Sauvignon Gris from Uruguay, Casa Filgueira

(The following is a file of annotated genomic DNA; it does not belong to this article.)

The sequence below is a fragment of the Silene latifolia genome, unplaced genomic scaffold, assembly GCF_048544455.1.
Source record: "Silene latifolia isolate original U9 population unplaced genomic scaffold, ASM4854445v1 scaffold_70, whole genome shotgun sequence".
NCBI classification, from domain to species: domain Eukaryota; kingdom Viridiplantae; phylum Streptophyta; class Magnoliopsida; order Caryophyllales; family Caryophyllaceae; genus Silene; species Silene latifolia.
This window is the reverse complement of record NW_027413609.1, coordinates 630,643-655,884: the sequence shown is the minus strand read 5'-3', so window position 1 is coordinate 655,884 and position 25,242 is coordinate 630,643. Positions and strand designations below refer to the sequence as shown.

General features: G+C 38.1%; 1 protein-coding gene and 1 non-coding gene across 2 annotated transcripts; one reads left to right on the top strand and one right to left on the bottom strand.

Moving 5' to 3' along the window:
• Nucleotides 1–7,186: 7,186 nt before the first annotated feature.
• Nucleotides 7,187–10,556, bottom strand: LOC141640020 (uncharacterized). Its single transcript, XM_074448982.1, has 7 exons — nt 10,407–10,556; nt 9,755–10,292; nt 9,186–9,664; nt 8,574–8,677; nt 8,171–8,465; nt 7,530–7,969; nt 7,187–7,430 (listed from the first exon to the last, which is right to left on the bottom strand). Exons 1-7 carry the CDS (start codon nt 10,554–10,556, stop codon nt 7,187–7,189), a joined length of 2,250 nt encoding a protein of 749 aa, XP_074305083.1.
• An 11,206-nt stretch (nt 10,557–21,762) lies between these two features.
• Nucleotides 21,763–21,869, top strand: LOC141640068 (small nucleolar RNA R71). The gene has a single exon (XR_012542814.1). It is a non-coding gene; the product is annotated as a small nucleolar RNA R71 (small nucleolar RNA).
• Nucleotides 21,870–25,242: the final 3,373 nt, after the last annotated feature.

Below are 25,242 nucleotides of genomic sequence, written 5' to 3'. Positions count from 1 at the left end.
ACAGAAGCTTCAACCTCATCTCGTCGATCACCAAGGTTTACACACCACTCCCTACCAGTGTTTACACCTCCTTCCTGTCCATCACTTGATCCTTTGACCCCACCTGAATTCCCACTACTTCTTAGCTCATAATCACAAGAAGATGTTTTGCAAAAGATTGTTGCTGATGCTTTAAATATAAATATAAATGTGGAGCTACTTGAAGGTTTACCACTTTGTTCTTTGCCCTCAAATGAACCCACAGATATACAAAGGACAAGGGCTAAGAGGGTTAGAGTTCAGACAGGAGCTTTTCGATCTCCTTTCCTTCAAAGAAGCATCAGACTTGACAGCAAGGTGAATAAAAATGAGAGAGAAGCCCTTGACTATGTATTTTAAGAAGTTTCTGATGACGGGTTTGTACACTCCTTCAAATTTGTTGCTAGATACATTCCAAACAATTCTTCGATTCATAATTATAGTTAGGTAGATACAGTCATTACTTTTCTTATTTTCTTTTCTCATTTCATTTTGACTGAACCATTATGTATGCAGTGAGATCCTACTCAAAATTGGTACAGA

One of the most intriguing things I found when I was in Uruguay was how willing the winemakers are to take chances with their wine. Quite a few times a winemaker would be explaining a new wine or discovery they had made and when I asked them how or why it  came about, they replied, it was an accident! An accident that happened to work out. Uruguay is a country of soft, rolling hills and a sky that seems to take up most of the vista. The majority of Uruguayan vineyards are located in the department of Canelones which is about 35 kms north of Montevideo. Roughly 80% of all the vines are there with the remainder up north in Salto or to the west near Colonia. The climate is maritime and they get a lot of cloud cover so even if it’s a hot day, it can still be cloudy. One of the winemakers told me it’s not uncommon for the 60% of the sky to be covered in clouds. It was hot and sunny day  while I was there so both me and the vines had to put up with the sun.  Another thing I noticed was the use of the lyre system to train the vines. There is a lot of humidity in Uruguay and the growers often have to contend with unwanted botyrtis or mildew. Sebastian Dellorio, Marketing Manager of Filgueira explained that they use the lyre system to prevent the vines from developing all those nasty ailments. Unlike Argentina, there isn’t much need for irrigation and most wineries only use irrigation if it’s been a very dry year. Otherwise, the vines are left to fend for themselves. One of those surprising accidents I drank was a sauvignon gris. The first winery I visited in Uruguay was also one of the most well regarded, Casa Filgueira. Filgueira was founded in the early 1900’s but it wasn’t until the early 90’s that the current generation, Dr. Jose Luiz Filgueira and his...

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